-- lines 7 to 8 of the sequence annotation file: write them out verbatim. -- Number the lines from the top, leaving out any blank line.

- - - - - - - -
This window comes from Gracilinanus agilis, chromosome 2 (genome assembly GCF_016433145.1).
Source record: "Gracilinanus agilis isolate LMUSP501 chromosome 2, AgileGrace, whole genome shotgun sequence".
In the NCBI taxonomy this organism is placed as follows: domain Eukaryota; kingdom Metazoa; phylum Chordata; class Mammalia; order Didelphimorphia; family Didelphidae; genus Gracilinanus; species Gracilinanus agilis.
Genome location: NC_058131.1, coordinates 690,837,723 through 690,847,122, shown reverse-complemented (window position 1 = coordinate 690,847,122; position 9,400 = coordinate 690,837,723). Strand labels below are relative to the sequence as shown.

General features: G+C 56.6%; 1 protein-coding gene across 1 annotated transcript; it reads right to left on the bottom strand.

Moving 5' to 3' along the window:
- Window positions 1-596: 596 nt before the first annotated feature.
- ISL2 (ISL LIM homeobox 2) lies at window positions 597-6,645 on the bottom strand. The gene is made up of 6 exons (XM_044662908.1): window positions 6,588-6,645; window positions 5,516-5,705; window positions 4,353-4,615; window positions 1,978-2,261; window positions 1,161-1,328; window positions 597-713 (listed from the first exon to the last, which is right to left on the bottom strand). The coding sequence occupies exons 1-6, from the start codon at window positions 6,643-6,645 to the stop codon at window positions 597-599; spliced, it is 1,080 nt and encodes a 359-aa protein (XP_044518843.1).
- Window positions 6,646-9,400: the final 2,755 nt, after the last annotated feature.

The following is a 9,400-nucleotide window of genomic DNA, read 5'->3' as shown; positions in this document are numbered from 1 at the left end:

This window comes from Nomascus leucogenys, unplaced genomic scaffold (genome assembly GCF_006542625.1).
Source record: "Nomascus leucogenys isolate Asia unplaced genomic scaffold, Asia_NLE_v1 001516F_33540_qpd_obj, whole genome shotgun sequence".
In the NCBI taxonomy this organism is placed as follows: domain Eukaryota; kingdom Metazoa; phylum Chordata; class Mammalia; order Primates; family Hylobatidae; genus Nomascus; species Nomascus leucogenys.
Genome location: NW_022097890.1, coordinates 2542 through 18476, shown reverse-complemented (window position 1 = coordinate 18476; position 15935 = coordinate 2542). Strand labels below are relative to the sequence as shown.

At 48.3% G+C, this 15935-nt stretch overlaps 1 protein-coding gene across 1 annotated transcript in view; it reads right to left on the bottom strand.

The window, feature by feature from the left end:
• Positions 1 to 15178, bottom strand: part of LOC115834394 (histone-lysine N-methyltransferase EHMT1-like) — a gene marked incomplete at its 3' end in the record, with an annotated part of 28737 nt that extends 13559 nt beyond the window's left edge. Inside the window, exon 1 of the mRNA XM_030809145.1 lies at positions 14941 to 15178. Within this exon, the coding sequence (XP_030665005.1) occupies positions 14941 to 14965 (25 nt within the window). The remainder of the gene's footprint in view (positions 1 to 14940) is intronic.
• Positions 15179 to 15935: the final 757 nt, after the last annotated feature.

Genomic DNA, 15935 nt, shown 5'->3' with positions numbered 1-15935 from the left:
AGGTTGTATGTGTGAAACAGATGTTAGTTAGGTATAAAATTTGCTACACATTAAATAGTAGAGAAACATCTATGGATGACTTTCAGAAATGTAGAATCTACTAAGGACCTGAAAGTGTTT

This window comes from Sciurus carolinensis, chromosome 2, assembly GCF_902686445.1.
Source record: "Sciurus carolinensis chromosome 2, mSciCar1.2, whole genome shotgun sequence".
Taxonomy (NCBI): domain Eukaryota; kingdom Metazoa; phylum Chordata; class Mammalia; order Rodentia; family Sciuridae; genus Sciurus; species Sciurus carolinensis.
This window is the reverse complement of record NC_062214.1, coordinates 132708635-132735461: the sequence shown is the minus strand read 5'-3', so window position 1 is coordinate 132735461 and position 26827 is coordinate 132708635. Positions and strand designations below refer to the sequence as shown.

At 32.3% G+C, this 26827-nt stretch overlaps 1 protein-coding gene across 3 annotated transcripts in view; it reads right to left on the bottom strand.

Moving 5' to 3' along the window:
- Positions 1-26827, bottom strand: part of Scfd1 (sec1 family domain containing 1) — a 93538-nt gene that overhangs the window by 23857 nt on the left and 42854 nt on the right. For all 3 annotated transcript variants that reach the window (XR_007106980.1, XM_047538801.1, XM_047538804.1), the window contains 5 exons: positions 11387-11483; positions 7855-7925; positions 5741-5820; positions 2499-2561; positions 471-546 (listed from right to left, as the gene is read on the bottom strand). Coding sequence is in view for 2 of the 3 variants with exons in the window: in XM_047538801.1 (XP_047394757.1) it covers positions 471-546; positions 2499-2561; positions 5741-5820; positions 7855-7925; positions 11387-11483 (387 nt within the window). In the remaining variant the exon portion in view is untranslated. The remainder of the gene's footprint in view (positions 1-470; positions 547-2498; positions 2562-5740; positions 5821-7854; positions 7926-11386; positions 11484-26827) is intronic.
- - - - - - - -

- Window positions 1-596: 596 nt before the first annotated feature.
- ISL2 (ISL LIM homeobox 2) lies at window positions 597-6,645 on the bottom strand. The gene is made up of 6 exons (XM_044662908.1): window positions 6,588-6,645; window positions 5,516-5,705; window positions 4,353-4,615; window positions 1,978-2,261; window positions 1,161-1,328; window positions 597-713 (listed from the first exon to the last, which is right to left on the bottom strand). The coding sequence occupies exons 1-6, from the start codon at window positions 6,643-6,645 to the stop codon at window positions 597-599; spliced, it is 1,080 nt and encodes a 359-aa protein (XP_044518843.1).